Now with King of Asgard, it’s really the other way around, which is great. We’re getting immediate support from label, fans and followers which is a cool thing indeed. It’s a privilege to get a reception like the one we have received both for the debut and now for …to North. We’re very grateful and glad for this of course and it shows there are people longing for this kind of music still. Guess back when Mithotyn was active, the internet and such was not very common and made realizing success etc. harder while as now you’ll get feedback in the very next second of releasing a single, album or whatever. It is, very, safe to say. This time IS better! How quickly did it take for the material to come together once Lars [Tängmark , guitars] joined?

Larsson: Lars started playing with us just as Fi’mbulvintr was released so he’s been with us throughout the whole process of creating …to North. Naturally it takes time to fully get in, but it’s really been good having him and it makes things a lot more easy thinking of creating and trying out new ideas in the rehearsal. Still, the material takes about the same time to create as we’re more accurate and precise while working in this current situation. Describe to me how beneficial it is having a second guitarist at your disposal…the sound is so much fuller now.

Larsson: It really is and it facilitates the creative process whereas we reach such goals. Getting the sound fuller was the whole thing with King of Asgard getting another guitarist. Of course, being able to perform the songs in their entirety, especially live, and be able to add loops and the like and still have left a guitar at the bottom. So it feels absolutely great. At the same time it helps considerably when writing songs and trying out new ideas when you can benefit from the possibility of having two guitars to work with. I’m sure you’re getting this a lot, but the new album at various points, is simply brutal. Was that intentional?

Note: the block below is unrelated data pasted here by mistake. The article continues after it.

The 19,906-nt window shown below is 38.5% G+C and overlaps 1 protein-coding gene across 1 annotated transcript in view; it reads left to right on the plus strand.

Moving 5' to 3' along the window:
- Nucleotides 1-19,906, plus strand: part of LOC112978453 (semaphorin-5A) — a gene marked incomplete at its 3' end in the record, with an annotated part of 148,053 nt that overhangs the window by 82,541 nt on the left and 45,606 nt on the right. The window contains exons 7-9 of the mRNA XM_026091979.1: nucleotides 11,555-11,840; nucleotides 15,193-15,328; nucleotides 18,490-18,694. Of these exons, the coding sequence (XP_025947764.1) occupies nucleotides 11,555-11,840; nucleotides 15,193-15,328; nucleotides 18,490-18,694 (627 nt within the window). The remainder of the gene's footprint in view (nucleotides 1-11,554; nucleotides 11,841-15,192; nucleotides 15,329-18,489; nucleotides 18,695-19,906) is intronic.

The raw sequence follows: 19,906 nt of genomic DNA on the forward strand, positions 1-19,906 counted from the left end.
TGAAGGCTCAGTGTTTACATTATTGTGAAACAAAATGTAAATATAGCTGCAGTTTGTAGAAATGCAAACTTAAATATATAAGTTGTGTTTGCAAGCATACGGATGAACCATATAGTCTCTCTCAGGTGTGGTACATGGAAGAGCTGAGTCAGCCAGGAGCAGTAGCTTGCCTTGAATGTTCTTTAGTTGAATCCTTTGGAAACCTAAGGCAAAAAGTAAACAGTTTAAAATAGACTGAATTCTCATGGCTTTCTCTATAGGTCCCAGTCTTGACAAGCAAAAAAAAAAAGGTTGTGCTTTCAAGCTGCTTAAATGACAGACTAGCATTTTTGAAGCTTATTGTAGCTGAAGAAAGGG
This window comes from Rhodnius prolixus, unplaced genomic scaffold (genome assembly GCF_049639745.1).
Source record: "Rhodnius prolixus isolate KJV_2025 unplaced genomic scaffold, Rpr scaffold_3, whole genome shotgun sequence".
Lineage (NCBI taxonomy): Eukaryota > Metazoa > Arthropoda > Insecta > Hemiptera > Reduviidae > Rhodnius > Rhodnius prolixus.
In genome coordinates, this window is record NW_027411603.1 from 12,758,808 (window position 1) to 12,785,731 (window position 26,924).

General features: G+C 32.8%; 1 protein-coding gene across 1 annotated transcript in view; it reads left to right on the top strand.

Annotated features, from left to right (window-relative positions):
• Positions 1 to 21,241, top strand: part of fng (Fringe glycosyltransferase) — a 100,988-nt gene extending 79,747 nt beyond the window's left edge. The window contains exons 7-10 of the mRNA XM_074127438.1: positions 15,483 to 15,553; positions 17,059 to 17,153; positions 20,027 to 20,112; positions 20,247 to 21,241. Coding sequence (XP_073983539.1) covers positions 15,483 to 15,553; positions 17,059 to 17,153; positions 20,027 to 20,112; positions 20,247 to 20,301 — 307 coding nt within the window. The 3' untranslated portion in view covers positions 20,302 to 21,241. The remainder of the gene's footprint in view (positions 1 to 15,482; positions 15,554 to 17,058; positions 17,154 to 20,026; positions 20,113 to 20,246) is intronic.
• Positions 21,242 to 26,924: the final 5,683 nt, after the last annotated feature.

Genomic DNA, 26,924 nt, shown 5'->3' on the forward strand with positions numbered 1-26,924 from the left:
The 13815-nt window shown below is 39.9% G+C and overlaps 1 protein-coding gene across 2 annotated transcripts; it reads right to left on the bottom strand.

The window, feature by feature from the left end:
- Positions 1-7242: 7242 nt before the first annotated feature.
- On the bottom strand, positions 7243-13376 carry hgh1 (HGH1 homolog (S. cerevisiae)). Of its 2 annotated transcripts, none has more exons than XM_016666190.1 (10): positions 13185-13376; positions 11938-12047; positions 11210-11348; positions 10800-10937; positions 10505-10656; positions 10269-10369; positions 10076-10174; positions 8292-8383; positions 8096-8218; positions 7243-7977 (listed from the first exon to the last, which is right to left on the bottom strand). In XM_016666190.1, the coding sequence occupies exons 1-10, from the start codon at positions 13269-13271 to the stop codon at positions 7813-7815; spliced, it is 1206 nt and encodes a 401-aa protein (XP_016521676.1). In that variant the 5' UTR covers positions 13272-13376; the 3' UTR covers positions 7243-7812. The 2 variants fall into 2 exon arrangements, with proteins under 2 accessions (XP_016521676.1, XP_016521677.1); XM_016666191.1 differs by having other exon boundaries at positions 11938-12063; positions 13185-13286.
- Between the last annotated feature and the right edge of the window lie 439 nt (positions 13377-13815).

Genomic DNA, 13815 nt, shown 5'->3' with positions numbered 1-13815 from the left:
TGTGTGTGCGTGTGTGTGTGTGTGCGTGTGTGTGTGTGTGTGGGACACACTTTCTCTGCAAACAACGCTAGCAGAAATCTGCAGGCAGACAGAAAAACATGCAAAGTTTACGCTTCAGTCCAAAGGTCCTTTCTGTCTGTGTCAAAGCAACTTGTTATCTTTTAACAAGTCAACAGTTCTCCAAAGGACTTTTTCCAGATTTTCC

Larsson: Well it’s more a result of this being the first album we’ve all been involved in the making of. It all came natural. This time around I’ve been way more involved, along with Karl, which could be another obvious reason as well as I have a history of a more extreme musical background which I still cherish high and want to bring as part of this. We all have been playing in numerous bands during the last 20 years or so and this being mainly in the vein of black and death metal, so it’s something that is deeply rooted within us and it’s also very present in the immediate sound for KoA as well. Creating this aggressive/epic approach or simply brutal one as you put it, comes natural out of dedication, devotion and heart. We see King of Asgard as something that depicts and describes our concept and old heritage, Viking age and so forth, which hardly was much that could be described as fun. Thus we skip the happy approach as we’re not a band existing on expressions of bliss. This is what we personally like and seem many with us. There’s some absolutely killer riffs to be found on “The Nine Worlds Burn,” “Gap of Ginnungs” and “Plague-Ridden Rebirth.” Who’s responsible for all of the great riff-action here?

Larsson: Probably most of them are written by Karl [Beckmann, guitars/vocals], our riff machine. The base of a song is mainly done by Karl and me and it’s taken care of during a long time at the rehearsal and at home and so forth. So the basic ideas comes from Karl, which we build upon until everybody is satisfied. All of us come up with opinions and ideas which we try out until perfection is reached – according to us that is. An example for this is “The Nine Worlds Burn” which was the first song we wrote for the …to Northalbum and actually was the last one that got completed. It got a completely new verse and structure just weeks before entering the studio and it sure came out a killer in the end. You must be itching to play some of these songs live. Which songs do you think will work best?